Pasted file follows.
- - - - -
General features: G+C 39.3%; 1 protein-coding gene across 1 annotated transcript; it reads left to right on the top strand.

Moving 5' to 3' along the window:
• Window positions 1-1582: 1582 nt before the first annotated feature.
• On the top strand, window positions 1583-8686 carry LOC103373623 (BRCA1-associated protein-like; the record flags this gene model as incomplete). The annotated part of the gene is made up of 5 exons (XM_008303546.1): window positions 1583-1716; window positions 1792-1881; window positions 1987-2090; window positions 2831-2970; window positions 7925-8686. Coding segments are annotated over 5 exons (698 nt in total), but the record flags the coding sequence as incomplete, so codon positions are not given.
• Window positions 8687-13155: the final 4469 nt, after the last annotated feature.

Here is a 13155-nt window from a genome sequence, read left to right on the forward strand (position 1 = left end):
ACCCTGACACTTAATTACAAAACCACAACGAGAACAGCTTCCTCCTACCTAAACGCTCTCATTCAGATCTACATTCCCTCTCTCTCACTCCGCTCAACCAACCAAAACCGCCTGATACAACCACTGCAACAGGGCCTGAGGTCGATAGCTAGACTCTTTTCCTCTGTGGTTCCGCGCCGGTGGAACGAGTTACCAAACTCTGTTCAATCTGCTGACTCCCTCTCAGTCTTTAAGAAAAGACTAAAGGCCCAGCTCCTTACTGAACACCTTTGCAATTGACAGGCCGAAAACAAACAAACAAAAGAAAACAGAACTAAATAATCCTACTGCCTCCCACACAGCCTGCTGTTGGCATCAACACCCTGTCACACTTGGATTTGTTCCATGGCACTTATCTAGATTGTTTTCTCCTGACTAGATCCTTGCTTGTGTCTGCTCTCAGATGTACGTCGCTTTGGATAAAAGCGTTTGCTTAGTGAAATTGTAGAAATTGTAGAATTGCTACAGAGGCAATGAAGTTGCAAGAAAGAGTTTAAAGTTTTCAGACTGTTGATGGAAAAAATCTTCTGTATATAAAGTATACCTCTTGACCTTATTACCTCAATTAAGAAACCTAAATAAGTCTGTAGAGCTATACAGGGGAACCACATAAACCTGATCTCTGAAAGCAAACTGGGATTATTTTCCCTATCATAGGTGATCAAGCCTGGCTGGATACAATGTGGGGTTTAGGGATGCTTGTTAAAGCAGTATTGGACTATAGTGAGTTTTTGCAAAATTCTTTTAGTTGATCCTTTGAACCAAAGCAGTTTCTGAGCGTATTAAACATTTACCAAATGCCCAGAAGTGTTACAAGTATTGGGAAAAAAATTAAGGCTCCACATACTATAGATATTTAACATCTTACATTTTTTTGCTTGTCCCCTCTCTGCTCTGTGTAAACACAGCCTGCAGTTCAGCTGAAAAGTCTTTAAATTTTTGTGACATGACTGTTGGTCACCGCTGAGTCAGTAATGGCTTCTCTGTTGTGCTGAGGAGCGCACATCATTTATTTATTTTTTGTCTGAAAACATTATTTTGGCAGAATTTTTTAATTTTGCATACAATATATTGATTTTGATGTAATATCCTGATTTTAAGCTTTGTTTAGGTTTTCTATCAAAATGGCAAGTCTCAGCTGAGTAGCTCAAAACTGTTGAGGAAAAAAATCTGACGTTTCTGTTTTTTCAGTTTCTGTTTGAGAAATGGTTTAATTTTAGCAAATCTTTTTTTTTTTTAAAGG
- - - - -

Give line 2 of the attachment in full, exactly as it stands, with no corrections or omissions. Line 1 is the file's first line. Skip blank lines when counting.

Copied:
Moving 5' to 3' along the window: